Waiting in line recently at the Post Office, you might have heard something strange. In addition to the sound of tongues licking envelopes and pens scrawling addresses, you may have heard the guttural crow of a rooster muffled by a cardboard box.
Apparently, birds are the only warm-blooded animals that you can legally ship live via the United States Postal Service.
Now, let's set aside why you'd want to send a live bird through the mail and focus on how. Since 1989, Horizon Micro-Environments LLC has been manufacturing Naturally Environmentally Secure Transporters (NESTs). The ventilated cardboard boxes are USPS, FedEx, USDA and IATA-approved and most include filters, which are required for all birds older than 72 hours.
Whether you want to ship pigeons, quails, ducks, pheasants, bantams or fancy, long-tailed showbirds, Horizon has a box to fit your bird. The Psittacine Shipper, for example, is designed specifically for hookbills or parrots and comes equipped with a viral shield "to help guard against airborne pathogens such as Psittacine Beak and Feather Disease, Chlamydia psittaci (the cause of psittacosis) and avian polyomavirus."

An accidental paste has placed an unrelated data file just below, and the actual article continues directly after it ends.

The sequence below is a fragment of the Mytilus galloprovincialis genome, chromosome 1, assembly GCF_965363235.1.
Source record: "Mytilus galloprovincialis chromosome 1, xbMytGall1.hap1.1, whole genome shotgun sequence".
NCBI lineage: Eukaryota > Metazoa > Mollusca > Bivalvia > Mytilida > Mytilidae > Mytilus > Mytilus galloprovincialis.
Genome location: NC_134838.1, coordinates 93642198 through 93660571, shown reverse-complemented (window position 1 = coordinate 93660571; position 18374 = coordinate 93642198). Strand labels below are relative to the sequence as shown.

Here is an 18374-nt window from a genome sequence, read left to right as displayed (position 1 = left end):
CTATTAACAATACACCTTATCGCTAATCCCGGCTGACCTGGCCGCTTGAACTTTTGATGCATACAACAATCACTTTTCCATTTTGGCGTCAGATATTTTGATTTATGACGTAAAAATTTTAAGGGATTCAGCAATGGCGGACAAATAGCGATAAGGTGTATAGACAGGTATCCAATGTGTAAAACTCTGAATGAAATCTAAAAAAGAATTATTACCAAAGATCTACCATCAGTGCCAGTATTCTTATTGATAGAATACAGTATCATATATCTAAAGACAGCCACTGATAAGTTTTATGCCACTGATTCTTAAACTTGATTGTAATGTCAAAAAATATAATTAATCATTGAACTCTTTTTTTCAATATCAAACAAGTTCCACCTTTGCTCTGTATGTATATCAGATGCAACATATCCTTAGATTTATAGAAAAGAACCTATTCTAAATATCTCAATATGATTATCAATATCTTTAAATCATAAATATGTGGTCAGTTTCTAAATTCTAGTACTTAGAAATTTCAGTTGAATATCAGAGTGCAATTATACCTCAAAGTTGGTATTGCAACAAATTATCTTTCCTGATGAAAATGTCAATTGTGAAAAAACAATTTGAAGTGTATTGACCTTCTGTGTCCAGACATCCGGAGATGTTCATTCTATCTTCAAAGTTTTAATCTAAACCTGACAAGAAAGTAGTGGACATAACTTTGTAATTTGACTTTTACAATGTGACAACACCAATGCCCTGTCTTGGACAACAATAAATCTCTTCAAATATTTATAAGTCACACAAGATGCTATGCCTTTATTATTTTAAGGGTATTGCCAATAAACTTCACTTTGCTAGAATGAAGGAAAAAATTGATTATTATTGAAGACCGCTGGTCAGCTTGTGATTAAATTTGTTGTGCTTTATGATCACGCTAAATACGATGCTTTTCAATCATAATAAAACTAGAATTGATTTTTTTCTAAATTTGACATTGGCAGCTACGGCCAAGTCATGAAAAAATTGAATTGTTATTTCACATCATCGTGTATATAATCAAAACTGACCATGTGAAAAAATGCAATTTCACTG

If this all sounds irrelevant to your general shipping needs, think again. This year you can finally mail your true love every feathered creature from the "Twelve Days of Christmas" song. Or send your neighbor-infuriating "pullet surprise" to a far-flung, no-kill animal sanctuary.